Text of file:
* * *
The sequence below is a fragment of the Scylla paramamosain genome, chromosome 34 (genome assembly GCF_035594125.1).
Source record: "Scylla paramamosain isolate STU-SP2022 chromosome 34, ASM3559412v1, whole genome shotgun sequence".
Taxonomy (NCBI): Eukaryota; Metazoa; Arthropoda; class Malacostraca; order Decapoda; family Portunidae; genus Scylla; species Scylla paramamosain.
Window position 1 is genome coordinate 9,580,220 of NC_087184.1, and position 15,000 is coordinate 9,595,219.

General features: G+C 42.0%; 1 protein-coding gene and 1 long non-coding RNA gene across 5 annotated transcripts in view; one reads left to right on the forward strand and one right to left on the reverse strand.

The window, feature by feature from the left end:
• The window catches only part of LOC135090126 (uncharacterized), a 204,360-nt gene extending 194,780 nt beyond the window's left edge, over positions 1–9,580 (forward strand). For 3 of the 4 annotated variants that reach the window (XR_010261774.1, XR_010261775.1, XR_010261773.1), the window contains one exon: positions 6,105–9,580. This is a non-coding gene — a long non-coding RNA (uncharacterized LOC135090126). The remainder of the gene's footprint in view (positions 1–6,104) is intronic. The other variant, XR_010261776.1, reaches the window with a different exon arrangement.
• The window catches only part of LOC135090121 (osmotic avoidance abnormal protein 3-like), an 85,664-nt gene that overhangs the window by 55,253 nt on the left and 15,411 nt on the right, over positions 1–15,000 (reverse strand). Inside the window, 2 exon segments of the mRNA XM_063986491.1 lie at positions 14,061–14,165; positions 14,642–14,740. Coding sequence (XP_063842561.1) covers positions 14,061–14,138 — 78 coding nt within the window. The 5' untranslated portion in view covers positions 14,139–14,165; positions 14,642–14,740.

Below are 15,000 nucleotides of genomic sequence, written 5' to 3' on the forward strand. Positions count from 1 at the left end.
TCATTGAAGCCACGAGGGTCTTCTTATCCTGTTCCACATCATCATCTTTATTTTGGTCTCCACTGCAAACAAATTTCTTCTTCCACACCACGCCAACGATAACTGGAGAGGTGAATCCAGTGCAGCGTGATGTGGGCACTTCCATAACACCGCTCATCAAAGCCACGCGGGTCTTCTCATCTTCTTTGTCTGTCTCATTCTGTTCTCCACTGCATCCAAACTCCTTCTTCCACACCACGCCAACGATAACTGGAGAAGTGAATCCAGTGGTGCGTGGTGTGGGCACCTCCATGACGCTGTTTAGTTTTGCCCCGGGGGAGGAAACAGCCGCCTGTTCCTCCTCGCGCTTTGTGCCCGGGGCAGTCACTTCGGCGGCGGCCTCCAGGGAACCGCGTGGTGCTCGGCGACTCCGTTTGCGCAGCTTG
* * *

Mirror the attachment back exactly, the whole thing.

The sequence below is a fragment of the Scylla paramamosain genome, chromosome 34 (genome assembly GCF_035594125.1).
Source record: "Scylla paramamosain isolate STU-SP2022 chromosome 34, ASM3559412v1, whole genome shotgun sequence".
Taxonomy (NCBI): Eukaryota; Metazoa; Arthropoda; class Malacostraca; order Decapoda; family Portunidae; genus Scylla; species Scylla paramamosain.
Window position 1 is genome coordinate 9,580,220 of NC_087184.1, and position 15,000 is coordinate 9,595,219.

General features: G+C 42.0%; 1 protein-coding gene and 1 long non-coding RNA gene across 5 annotated transcripts in view; one reads left to right on the forward strand and one right to left on the reverse strand.

The window, feature by feature from the left end:
• The window catches only part of LOC135090126 (uncharacterized), a 204,360-nt gene extending 194,780 nt beyond the window's left edge, over positions 1–9,580 (forward strand). For 3 of the 4 annotated variants that reach the window (XR_010261774.1, XR_010261775.1, XR_010261773.1), the window contains one exon: positions 6,105–9,580. This is a non-coding gene — a long non-coding RNA (uncharacterized LOC135090126). The remainder of the gene's footprint in view (positions 1–6,104) is intronic. The other variant, XR_010261776.1, reaches the window with a different exon arrangement.
• The window catches only part of LOC135090121 (osmotic avoidance abnormal protein 3-like), an 85,664-nt gene that overhangs the window by 55,253 nt on the left and 15,411 nt on the right, over positions 1–15,000 (reverse strand). Inside the window, 2 exon segments of the mRNA XM_063986491.1 lie at positions 14,061–14,165; positions 14,642–14,740. Coding sequence (XP_063842561.1) covers positions 14,061–14,138 — 78 coding nt within the window. The 5' untranslated portion in view covers positions 14,139–14,165; positions 14,642–14,740.

Below are 15,000 nucleotides of genomic sequence, written 5' to 3' on the forward strand. Positions count from 1 at the left end.
TCATTGAAGCCACGAGGGTCTTCTTATCCTGTTCCACATCATCATCTTTATTTTGGTCTCCACTGCAAACAAATTTCTTCTTCCACACCACGCCAACGATAACTGGAGAGGTGAATCCAGTGCAGCGTGATGTGGGCACTTCCATAACACCGCTCATCAAAGCCACGCGGGTCTTCTCATCTTCTTTGTCTGTCTCATTCTGTTCTCCACTGCATCCAAACTCCTTCTTCCACACCACGCCAACGATAACTGGAGAAGTGAATCCAGTGGTGCGTGGTGTGGGCACCTCCATGACGCTGTTTAGTTTTGCCCCGGGGGAGGAAACAGCCGCCTGTTCCTCCTCGCGCTTTGTGCCCGGGGCAGTCACTTCGGCGGCGGCCTCCAGGGAACCGCGTGGTGCTCGGCGACTCCGTTTGCGCAGCTTG